Columns > Published on January 6th, 2012

The 10 Best Book To Movie Casting Decisions

As the release of Fincher’s adaption of The Girl with the Dragon Tattoo is upon us, I find myself wondering if Rooney Mara can possibly nail the wild carelessness and single-minded survival instinct of the protagonist, Lisbeth Salander. I have high hopes for her role, but I find it hard to believe that she’ll approach the transformative performance given by Noomi Rapace in the 2009 Swedish film. As book lovers, we feel protective of our favorite characters, entitled to them in a way that is often threatened by negligent or inexplicable casting—or casting that is simply not what we envisioned. But below are ten times that the casting directors and the performers absolutely nailed it.

Atticus Finch, Gregory Peck, To Kill A Mockingbird

It’s hard to argue with this face, isn’t it? Gregory Peck has the face of integrity, of quiet wisdom, of conviction. This is a man who would risk everything to defend the innocent and to live a life of upright principles as an example to his children. Gregory Peck is Atticus Finch.

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Bellatrix LeStrange, Helena Bonham Carter, The Harry Potter Series

Get a load of this wild-eyed lunatic! With her haughty features and penetrating peepers, Carter’s got the evil, aristocratic zealot down pat. The quirky fashion and outrageous hairdo certainly suit her, as well.

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Clarice Starling, Jodie Foster, The Silence Of The Lambs

Clarice Starling is one of the strongest protagonists in any novel or film of the past thirty years. She uses a tragic childhood to fuel her steely dedication as an ambitious student at the FBI Academy. Foster plays Starling beautifully—as fierce but unsure, frightened but staunch. Her subtle Southern accent and throaty voice deliver weight to the scarce lines given the taciturn Starling.

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Vito Corleone, Marlon Brando, The Godfather

Vito Corleone is a powerful man but a sentimental one. He has risen to the head of the Corleone crime family and therefore to the head of New York mafia through a combination of resolve, ruthlessness and a personal code of honor that he takes very seriously. Brando’s portrayal is iconic, a man with a face like a bulldog who will bow to no one, yet goofily gets a laugh out of his grandson by smiling with an orange peel in his mouth.

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Dorothy Gale, Judy Garland, The Wizard Of Oz

Garland plays Dorothy Gale with a wide-eyed, earthy naiveté that suits the innocent character well. Garland may be one of the most beautiful and troubled stars to grace the silver screen, but as Dorothy she delivers a sensible, authentic performance as the little girl with the ruby shoes and the golden voice.

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Gandalf, Sir Ian McKellen, The Lord of the Rings

With a silvery beard, warmly intelligent voice and eyes that twinkle ceaselessly, Ian McKellen utterly transformed himself as the white wizard, leading the fellowship through a dangerous quest with wisdom and tenderness. I cannot wait to see the knighted one reprise his role in the upcoming The Hobbit.

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Gollum, Andy Serkis, The Lord of the Rings

McKellen isn’t the only person who transfigured himself for a role in Peter Jackson’s epic Tolkien trilogy; Andy Serkis became Gollum in an all-consuming way that demands utmost critical respect. The king of motion capture, Serkis has given tremendous performances, but his portrayal of Gollum is abidingly creepy and somewhat heartbreaking. Here’s to seeing much more of him in The Hobbit!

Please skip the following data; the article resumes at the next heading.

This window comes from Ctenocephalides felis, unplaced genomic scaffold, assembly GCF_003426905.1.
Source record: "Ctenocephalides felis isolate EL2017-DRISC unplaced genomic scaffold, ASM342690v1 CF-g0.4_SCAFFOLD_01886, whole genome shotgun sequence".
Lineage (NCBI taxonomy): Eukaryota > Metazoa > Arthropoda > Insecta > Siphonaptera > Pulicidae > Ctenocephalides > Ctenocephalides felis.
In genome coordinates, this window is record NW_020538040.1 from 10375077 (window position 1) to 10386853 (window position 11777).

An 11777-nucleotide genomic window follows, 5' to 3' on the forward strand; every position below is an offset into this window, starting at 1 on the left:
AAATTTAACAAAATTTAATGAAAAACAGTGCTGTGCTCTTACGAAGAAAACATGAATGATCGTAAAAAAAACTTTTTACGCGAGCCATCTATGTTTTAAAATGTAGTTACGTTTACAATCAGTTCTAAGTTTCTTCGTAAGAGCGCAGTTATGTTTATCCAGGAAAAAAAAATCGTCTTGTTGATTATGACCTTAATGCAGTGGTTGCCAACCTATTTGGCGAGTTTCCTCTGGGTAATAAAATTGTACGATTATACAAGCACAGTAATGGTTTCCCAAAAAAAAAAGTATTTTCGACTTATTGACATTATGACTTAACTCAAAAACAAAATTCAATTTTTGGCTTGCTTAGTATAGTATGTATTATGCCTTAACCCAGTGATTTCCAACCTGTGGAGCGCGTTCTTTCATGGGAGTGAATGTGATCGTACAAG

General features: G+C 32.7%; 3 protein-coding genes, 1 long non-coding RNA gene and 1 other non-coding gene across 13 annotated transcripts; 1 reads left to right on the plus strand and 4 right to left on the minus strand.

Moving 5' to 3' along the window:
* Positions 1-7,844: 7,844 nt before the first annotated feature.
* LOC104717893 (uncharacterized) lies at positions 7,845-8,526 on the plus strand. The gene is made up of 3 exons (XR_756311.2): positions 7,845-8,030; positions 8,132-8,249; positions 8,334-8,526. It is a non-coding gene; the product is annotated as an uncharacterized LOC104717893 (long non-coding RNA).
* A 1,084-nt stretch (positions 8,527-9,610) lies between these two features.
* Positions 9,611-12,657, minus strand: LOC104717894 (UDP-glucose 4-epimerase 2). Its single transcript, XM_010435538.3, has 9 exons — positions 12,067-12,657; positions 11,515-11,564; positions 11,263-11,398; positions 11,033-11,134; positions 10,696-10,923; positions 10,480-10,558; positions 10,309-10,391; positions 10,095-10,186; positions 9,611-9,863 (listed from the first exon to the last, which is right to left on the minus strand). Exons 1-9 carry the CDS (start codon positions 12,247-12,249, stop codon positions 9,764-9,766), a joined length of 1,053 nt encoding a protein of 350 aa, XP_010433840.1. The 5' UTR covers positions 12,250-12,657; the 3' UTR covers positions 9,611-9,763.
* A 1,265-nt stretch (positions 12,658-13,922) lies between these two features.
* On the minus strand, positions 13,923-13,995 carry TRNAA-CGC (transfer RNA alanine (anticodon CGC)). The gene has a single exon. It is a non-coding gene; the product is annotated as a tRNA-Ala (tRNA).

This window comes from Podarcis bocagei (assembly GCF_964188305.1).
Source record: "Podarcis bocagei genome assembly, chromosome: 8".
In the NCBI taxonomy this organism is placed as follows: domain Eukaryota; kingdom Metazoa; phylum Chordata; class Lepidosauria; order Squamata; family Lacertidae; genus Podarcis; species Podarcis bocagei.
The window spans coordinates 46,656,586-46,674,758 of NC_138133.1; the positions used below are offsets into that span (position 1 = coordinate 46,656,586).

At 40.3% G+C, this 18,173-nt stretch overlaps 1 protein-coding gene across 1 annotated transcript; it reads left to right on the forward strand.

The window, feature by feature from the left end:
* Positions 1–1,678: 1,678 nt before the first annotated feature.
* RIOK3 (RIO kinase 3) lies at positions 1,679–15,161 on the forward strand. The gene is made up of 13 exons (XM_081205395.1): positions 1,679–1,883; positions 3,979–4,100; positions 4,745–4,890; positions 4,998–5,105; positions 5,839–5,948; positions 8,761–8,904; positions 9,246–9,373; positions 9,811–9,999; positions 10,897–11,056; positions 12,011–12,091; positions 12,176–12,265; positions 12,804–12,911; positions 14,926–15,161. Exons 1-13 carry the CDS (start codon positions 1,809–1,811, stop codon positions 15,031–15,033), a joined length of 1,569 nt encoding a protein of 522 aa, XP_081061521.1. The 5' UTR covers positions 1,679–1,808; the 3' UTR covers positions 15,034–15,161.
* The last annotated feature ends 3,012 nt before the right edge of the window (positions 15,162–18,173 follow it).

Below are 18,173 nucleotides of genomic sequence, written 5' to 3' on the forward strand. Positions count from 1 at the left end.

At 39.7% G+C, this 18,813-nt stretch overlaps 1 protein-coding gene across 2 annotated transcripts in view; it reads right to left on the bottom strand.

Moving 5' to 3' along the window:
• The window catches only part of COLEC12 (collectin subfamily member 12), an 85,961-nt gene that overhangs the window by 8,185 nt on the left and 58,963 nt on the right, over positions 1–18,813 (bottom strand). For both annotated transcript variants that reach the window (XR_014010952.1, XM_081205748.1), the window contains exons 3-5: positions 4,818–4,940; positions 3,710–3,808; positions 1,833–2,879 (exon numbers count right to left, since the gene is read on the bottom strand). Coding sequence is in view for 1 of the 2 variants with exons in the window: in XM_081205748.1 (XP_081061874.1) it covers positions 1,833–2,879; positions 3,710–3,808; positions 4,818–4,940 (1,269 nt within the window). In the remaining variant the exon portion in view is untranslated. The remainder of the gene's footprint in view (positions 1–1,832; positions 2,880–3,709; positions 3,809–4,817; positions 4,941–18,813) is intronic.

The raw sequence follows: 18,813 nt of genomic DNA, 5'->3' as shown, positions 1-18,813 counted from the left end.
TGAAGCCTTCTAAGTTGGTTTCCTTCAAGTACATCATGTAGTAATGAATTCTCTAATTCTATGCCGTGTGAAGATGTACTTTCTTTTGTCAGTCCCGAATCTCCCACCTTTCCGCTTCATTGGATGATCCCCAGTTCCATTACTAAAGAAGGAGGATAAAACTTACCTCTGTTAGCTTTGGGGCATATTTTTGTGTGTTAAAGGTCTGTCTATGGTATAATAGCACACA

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Lisbeth Salander, Noomi Rapace, The Girl with the Dragon Tattoo

Rapace elevated the character of Salander onscreen, using her savage eyes to imbue a wildly fascinating character—a vicious computer hacker who is a bisexual ward of the state with Aspergers and a terrifyingly violent sense of honor and vengeance—with nuanced humanity through very little dialogue.

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Scarlett O’Hara, Vivien Leigh, Gone With the Wind

As legend has it, producer David O. Selznick was in the midst of a widely publicized search to find the actress to play Scarlett and was satisfied with none of the performers who had auditioned for the role. He began filming the parts of the scene in which Atlanta burns that didn't involve Scarlett when his brother Myron introduced David to Vivien Leigh, saying “Hey genius, meet your Scarlett O’Hara.” The next day, the role was hers. Leigh nails Scarlett, presenting her as petulant, strong-willed, selfish and utterly indomitable.

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Tyler Durden, Brad Pitt, Fight Club

Who else could play Durden but Brad Pitt, who gives a wild, macho, untamed performance as the ultimate man’s man, the embodiment of a dude’s id? Pitt comes off as carelessly sexy and intense throughout the film, pulling off a waiter’s tux and a ratty woman’s bathrobe with equal panache.

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This list was honestly hard to restrict to only ten names, as so many others came to mind. Laurence Olivier as Heathcliff, Christian Bale as Patrick Bateman, Jack Nicholson as Jack Torrance, and Clark Gable as Rhett Butler have all transcended the screen to become that character from the page. Who else should be on this list, dear readers?

About the author

Meredith is a writer, editor and brewpub owner living in Houston, Texas. Her four most commonly used words are, "The book was better."

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